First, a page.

SANTA MARIA, Brazil — A 230-million-year-old dinosaur discovered in Brazil may be the “missing link” in the evolution of one of the most well-known land animals in history. Researchers at the Federal University of Santa Maria believe this fossil is the “great grandfather” of the legendary Diplodocus and Brontosaurus.
The team believes this long-necked creature was one of the first sauropodomorphs — a group that includes the iconic plant-eating Brontosaurus. However, the new fossil appears to be bipedal, just like T Rex. Its famous descendants walked on four legs.
“It’s the oldest known dinosaur with an elongated neck – making it the ‘great-grandfather’ of sauropods!” says lead author Dr. Rodrigo T. Müller, according to a statement from SWNS. “They grew to very large sizes, had long necks and tails, were quadrupedal – and became the largest animals to ever walk the Earth. This early sauropodomorph was much smaller – shedding fresh light on their evolution. It is a missing link in the family tree.”
At that time in history, researchers believe sauropodomorphs were ballooning in size.
“Their typical long neck was also established – becoming proportionally twice as long as those of similar animals,” Müller tells SWNS.
At the start of their rise 233 million years ago, they were less than five feet-long. Later on, these dinosaurs reached more than 130 feet in length and weighed over 100 tons.
“This increase in body size occurred during an 8-million-year interval and demanded a series of skeletal adaptations to support a heavier body,” the researcher’s statement continues.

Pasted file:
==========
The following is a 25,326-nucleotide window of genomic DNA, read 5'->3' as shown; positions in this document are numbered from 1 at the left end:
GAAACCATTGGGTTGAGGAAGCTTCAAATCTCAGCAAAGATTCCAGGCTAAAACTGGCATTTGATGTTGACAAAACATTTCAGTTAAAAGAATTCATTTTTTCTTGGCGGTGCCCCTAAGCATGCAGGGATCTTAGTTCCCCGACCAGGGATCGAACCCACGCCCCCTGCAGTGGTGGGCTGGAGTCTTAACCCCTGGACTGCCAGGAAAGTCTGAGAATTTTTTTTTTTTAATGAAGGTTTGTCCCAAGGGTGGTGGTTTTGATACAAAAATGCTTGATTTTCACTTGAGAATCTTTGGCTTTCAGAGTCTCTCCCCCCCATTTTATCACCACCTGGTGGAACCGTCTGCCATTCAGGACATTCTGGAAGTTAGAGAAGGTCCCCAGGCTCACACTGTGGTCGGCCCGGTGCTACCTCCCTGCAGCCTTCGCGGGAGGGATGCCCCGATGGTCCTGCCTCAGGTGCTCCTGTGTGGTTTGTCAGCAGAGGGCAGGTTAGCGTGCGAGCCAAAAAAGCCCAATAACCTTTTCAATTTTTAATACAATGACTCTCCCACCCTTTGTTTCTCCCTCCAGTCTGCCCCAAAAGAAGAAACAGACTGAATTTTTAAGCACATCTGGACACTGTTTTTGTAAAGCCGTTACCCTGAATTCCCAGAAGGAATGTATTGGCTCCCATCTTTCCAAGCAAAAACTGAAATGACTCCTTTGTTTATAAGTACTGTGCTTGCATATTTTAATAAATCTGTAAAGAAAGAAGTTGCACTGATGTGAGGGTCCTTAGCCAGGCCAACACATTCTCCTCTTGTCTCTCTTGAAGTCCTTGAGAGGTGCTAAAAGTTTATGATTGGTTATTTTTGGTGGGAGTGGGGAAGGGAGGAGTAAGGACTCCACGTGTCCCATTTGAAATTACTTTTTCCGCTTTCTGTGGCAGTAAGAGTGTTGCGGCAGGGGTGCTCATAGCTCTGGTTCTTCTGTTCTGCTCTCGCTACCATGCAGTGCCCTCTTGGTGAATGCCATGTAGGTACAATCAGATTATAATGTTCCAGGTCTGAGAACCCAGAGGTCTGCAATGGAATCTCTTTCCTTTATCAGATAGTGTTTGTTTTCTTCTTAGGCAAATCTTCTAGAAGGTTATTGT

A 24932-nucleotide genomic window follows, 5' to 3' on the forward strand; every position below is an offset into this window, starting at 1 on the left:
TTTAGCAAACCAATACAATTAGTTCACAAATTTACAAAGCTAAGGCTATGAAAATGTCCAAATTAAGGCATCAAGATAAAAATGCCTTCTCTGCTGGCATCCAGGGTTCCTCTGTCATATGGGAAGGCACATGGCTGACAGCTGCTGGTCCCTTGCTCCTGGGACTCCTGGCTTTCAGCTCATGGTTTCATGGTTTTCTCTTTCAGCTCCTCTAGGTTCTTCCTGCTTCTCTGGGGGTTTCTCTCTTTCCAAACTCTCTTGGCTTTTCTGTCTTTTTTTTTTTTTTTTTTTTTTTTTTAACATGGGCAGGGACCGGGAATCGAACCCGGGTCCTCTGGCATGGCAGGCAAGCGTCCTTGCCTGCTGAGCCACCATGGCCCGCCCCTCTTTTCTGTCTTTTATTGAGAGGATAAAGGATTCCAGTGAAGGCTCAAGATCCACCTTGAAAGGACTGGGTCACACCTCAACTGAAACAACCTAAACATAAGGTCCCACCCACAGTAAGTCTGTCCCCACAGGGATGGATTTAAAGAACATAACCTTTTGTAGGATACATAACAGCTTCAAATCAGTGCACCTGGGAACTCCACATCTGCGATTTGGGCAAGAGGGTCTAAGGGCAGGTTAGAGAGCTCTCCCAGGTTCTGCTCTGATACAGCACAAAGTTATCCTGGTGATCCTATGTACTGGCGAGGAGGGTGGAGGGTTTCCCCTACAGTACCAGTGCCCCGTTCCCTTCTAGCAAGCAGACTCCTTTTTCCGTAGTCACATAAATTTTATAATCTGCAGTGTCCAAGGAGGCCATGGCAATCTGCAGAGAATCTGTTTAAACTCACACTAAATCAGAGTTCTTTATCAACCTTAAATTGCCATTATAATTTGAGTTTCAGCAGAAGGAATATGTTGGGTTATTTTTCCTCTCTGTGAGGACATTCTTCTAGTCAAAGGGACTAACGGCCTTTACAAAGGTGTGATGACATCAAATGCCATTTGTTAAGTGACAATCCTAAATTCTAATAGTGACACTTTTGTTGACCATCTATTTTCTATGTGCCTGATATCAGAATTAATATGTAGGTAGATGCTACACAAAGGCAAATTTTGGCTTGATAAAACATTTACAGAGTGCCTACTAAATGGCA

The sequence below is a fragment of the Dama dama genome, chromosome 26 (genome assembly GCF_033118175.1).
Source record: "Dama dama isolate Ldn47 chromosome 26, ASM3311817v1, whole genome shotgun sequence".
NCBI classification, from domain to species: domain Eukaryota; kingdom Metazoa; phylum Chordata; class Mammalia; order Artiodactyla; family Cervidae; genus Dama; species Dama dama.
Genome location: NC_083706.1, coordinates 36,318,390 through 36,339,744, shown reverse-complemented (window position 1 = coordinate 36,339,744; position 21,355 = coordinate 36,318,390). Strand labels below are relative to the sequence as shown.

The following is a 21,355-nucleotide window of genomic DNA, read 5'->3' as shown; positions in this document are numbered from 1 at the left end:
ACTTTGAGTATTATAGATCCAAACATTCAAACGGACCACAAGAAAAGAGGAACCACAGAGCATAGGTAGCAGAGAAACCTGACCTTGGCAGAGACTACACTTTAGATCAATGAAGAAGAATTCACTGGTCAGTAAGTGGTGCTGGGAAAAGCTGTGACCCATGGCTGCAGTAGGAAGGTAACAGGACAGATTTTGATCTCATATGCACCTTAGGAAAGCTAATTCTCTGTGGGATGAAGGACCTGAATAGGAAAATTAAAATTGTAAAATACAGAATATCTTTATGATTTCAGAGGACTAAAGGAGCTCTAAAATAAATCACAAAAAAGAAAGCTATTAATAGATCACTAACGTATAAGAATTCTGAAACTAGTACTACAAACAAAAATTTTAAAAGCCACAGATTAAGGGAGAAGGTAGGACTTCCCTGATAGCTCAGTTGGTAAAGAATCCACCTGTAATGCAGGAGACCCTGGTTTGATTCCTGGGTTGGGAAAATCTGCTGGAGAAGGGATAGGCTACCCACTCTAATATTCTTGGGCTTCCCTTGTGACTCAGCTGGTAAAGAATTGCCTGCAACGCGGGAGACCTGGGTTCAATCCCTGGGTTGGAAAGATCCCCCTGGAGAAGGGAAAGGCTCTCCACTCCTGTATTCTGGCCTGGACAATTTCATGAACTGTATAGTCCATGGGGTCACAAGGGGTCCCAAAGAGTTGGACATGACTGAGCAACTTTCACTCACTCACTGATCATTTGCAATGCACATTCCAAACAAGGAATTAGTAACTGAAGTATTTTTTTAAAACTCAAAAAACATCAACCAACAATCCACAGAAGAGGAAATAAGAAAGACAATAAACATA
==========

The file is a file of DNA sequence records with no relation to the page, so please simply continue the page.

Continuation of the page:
The Brontosaurus comes from prehistoric Brazil?
The moment and order in which these changes occurred is still unclear. Nevertheless, the new fossil helps fill the gap in the apparent evolution of the famous, long-necked species. Researchers found the prehistoric animal in a fossil graveyard in Southern Brazil. The fossilized bones belonged to a dinosaur that would have measured about seven feet in length.
“This find provides new data on what was happening to the skeletons of dinosaurs as they are becoming larger,” Müller tells SWNS. “It is one of the oldest ancestors of diplodocus and brontosaurus.”
Its neck would have helped the creature access more food from ferns and gymnosperms — flowerless plants that produce cones and seeds.
“The animal had predators including wolf-sized forerunners to mammals and primitive crocodiles called pseudosuchians,” the study author says.
The dinosaur also shared the landscape with other large vertebrates such as tusked reptiles known as dicynodonts. The dinosaur lived during the Upper Triassic period, when South America was still part of the supercontinent Pangaea.
The findings are published in the Journal of Vertebrate Paleontology however, the new fossil is still awaiting an official name.
South West News Service writer Mark Waghorn contributed to this report.